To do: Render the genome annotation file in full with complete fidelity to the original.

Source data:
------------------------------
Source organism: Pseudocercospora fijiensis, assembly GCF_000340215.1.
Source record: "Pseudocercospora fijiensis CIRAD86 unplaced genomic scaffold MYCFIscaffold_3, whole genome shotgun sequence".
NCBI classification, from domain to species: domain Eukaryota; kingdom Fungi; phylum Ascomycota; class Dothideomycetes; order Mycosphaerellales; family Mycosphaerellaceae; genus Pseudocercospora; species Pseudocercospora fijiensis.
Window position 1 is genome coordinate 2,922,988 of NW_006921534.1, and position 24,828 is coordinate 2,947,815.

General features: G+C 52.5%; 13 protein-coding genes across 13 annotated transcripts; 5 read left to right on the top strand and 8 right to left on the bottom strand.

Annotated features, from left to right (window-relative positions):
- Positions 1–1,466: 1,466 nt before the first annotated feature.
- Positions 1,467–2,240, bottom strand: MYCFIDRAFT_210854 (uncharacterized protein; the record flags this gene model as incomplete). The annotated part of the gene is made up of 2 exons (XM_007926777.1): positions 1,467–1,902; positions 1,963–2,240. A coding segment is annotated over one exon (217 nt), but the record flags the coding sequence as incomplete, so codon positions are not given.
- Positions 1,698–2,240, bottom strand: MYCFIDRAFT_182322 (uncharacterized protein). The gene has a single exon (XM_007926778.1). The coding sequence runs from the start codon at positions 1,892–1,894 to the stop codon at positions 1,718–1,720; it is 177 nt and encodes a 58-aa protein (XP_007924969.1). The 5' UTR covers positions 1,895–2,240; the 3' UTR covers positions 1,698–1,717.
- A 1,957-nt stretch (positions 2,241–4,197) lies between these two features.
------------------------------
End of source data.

Source organism: Pseudocercospora fijiensis, assembly GCF_000340215.1.
Source record: "Pseudocercospora fijiensis CIRAD86 unplaced genomic scaffold MYCFIscaffold_3, whole genome shotgun sequence".
NCBI classification, from domain to species: domain Eukaryota; kingdom Fungi; phylum Ascomycota; class Dothideomycetes; order Mycosphaerellales; family Mycosphaerellaceae; genus Pseudocercospora; species Pseudocercospora fijiensis.
Window position 1 is genome coordinate 2,922,988 of NW_006921534.1, and position 24,828 is coordinate 2,947,815.

General features: G+C 52.5%; 13 protein-coding genes across 13 annotated transcripts; 5 read left to right on the top strand and 8 right to left on the bottom strand.

Annotated features, from left to right (window-relative positions):
- Positions 1–1,466: 1,466 nt before the first annotated feature.
- Positions 1,467–2,240, bottom strand: MYCFIDRAFT_210854 (uncharacterized protein; the record flags this gene model as incomplete). The annotated part of the gene is made up of 2 exons (XM_007926777.1): positions 1,467–1,902; positions 1,963–2,240. A coding segment is annotated over one exon (217 nt), but the record flags the coding sequence as incomplete, so codon positions are not given.
- Positions 1,698–2,240, bottom strand: MYCFIDRAFT_182322 (uncharacterized protein). The gene has a single exon (XM_007926778.1). The coding sequence runs from the start codon at positions 1,892–1,894 to the stop codon at positions 1,718–1,720; it is 177 nt and encodes a 58-aa protein (XP_007924969.1). The 5' UTR covers positions 1,895–2,240; the 3' UTR covers positions 1,698–1,717.
- A 1,957-nt stretch (positions 2,241–4,197) lies between these two features.